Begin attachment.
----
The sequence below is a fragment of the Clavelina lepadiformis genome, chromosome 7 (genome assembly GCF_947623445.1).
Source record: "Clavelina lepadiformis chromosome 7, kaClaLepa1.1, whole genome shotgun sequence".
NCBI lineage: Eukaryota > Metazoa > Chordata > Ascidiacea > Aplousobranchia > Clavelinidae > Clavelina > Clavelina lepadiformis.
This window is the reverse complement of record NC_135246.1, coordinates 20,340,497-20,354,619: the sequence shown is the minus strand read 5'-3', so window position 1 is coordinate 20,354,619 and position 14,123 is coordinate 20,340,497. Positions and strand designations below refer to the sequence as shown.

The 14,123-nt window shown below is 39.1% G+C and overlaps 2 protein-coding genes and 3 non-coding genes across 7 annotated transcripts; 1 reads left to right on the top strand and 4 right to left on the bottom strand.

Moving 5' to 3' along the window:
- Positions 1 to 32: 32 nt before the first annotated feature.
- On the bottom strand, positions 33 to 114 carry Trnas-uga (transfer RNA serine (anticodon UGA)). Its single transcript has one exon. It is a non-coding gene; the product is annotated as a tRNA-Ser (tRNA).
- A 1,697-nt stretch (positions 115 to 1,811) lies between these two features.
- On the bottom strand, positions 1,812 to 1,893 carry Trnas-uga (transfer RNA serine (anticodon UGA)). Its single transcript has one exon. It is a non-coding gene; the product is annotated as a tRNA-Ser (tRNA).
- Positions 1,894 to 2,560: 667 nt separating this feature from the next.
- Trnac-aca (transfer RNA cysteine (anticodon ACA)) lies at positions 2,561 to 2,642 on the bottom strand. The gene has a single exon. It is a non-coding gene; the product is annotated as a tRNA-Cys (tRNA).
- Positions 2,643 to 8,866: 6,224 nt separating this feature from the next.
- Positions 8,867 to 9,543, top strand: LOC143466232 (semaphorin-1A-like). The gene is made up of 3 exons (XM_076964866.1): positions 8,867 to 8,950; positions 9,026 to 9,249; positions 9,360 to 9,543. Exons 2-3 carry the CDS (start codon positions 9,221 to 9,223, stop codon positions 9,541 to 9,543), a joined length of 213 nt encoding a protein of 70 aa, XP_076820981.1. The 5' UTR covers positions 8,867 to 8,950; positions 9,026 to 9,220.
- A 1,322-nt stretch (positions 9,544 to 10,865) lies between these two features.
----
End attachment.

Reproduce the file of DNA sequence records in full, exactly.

The sequence below is a fragment of the Clavelina lepadiformis genome, chromosome 7 (genome assembly GCF_947623445.1).
Source record: "Clavelina lepadiformis chromosome 7, kaClaLepa1.1, whole genome shotgun sequence".
NCBI lineage: Eukaryota > Metazoa > Chordata > Ascidiacea > Aplousobranchia > Clavelinidae > Clavelina > Clavelina lepadiformis.
This window is the reverse complement of record NC_135246.1, coordinates 20,340,497-20,354,619: the sequence shown is the minus strand read 5'-3', so window position 1 is coordinate 20,354,619 and position 14,123 is coordinate 20,340,497. Positions and strand designations below refer to the sequence as shown.

The 14,123-nt window shown below is 39.1% G+C and overlaps 2 protein-coding genes and 3 non-coding genes across 7 annotated transcripts; 1 reads left to right on the top strand and 4 right to left on the bottom strand.

Moving 5' to 3' along the window:
- Positions 1 to 32: 32 nt before the first annotated feature.
- On the bottom strand, positions 33 to 114 carry Trnas-uga (transfer RNA serine (anticodon UGA)). Its single transcript has one exon. It is a non-coding gene; the product is annotated as a tRNA-Ser (tRNA).
- A 1,697-nt stretch (positions 115 to 1,811) lies between these two features.
- On the bottom strand, positions 1,812 to 1,893 carry Trnas-uga (transfer RNA serine (anticodon UGA)). Its single transcript has one exon. It is a non-coding gene; the product is annotated as a tRNA-Ser (tRNA).
- Positions 1,894 to 2,560: 667 nt separating this feature from the next.
- Trnac-aca (transfer RNA cysteine (anticodon ACA)) lies at positions 2,561 to 2,642 on the bottom strand. The gene has a single exon. It is a non-coding gene; the product is annotated as a tRNA-Cys (tRNA).
- Positions 2,643 to 8,866: 6,224 nt separating this feature from the next.
- Positions 8,867 to 9,543, top strand: LOC143466232 (semaphorin-1A-like). The gene is made up of 3 exons (XM_076964866.1): positions 8,867 to 8,950; positions 9,026 to 9,249; positions 9,360 to 9,543. Exons 2-3 carry the CDS (start codon positions 9,221 to 9,223, stop codon positions 9,541 to 9,543), a joined length of 213 nt encoding a protein of 70 aa, XP_076820981.1. The 5' UTR covers positions 8,867 to 8,950; positions 9,026 to 9,220.
- A 1,322-nt stretch (positions 9,544 to 10,865) lies between these two features.